BR: In terms of literature, how can we define Canadian literature besides coming from writers in Canada who may utilize local settings? I have a hard time getting at its identity. It seems so inextricably a part of the broader area of North American literature, but there are no standard anthologies as such. It has always struck me as unfortunate that a Canadian author rarely makes it into standard anthologies of American (which isn’t North American) or British literature (even though they are eligible for the Booker Award), which is most unfortunate in terms of academic studies, particularly here in Europe where so many institutes tend to rely on American or British anthologies only for the curriculum. There is the Oxford Companion to Canadian Literature, not nearly so available, and interestingly it itself seems to be struggling over what qualifies as Canadian writing, as it attempts to incorporate writers born outside Canada who do not write about Canada - Rohinton Mistry, Michael Ondaatje, M.G. Vassanji - under the special heading "Novels in English 1983-1996." Then, of course, there is the necessity of incorporating French into the canon as well as the problem of how to incorporate the numerous ethnic cultures.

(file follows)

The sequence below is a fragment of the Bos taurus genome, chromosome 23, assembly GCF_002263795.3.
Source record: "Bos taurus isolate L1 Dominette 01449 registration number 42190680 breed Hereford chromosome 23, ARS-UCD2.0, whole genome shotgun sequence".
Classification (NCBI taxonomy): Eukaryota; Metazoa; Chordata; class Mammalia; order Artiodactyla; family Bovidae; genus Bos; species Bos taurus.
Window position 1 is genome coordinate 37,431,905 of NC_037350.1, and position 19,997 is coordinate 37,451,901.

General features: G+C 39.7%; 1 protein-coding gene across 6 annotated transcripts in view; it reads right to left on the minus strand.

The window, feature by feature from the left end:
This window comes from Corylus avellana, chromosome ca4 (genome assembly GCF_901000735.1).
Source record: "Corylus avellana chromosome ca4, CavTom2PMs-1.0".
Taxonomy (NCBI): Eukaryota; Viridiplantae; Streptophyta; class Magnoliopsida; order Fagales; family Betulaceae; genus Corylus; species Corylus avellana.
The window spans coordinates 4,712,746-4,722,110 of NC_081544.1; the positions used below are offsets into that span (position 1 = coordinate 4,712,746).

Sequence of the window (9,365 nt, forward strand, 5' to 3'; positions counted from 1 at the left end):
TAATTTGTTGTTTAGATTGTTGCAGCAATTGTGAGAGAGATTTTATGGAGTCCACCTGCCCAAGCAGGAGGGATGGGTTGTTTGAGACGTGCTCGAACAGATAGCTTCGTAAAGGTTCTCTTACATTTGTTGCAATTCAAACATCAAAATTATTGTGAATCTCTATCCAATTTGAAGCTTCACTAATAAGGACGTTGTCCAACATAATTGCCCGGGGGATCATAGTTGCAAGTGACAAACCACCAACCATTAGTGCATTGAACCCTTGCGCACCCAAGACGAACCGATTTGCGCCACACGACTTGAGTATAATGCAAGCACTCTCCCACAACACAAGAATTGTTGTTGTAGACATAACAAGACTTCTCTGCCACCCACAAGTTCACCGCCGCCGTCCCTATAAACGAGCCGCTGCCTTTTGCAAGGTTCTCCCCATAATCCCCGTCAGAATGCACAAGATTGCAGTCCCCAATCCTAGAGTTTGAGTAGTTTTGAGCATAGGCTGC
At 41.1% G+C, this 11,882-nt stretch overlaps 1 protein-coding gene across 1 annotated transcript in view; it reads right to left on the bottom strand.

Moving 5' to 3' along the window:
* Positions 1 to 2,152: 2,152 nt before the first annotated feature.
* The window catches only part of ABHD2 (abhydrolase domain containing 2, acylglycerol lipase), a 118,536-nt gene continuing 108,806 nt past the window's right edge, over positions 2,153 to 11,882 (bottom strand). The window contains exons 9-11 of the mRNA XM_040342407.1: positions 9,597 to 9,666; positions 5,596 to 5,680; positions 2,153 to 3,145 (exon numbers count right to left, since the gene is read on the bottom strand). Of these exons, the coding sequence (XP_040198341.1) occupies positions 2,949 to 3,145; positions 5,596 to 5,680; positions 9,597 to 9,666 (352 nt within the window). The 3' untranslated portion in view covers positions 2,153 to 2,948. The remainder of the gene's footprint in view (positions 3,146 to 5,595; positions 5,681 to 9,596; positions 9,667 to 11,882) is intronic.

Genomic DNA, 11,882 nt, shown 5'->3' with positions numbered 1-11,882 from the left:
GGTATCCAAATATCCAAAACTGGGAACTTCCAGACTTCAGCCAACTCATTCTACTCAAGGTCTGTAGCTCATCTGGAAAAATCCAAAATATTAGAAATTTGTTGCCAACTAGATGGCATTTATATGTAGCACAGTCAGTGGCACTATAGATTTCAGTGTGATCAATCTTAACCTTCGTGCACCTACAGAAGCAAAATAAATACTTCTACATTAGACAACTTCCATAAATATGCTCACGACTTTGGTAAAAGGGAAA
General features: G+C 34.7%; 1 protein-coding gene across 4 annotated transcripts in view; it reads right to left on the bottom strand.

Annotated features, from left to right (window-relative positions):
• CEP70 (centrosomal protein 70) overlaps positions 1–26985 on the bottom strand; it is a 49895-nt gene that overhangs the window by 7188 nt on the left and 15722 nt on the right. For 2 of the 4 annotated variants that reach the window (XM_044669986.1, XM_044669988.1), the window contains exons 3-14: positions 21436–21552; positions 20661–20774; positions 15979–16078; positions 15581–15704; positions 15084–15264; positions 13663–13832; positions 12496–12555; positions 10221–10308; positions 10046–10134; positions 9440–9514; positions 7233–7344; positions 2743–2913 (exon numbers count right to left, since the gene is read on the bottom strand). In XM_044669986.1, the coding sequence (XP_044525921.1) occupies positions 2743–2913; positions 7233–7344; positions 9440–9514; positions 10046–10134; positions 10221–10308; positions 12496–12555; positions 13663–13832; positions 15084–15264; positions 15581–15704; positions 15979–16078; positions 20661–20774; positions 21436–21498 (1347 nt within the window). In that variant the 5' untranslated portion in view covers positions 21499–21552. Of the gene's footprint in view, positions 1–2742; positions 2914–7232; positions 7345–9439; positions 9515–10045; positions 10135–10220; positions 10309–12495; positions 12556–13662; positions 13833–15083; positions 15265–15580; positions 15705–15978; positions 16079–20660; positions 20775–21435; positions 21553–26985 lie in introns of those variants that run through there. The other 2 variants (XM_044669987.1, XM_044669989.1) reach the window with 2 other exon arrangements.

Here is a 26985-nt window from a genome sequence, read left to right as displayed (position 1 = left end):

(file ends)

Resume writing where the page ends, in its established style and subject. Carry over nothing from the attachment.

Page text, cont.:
DS: This is a big question and one that’s difficult to answer without making sweeping generalizations. I’m not sure there is such a thing as a Canadian literary identity. But I do believe that our cold climate, our landscape, which is vast, rugged and sparsely populated, and our strong social conscience have played a big role in shaping the texture, space and voice of Canadian literature. In what specific ways these differ from American and British writing I cannot say. One would hope that, with the recent surge of international interest in Canadian literature, you and others like you will see more and more Canadian work represented in anthologies of English language writing.

BR: We speak of Americans as being open and the British as reserved and we have all sorts of stereotypes that go with that, but what is a Canadian anyway? I don’t even know the stereotype.
DS:  If Americans are open and the British reserved, Canadians are polite, apologetic, modest.

BR: Who are your main influences as a writer? Do you read much contemporary fiction?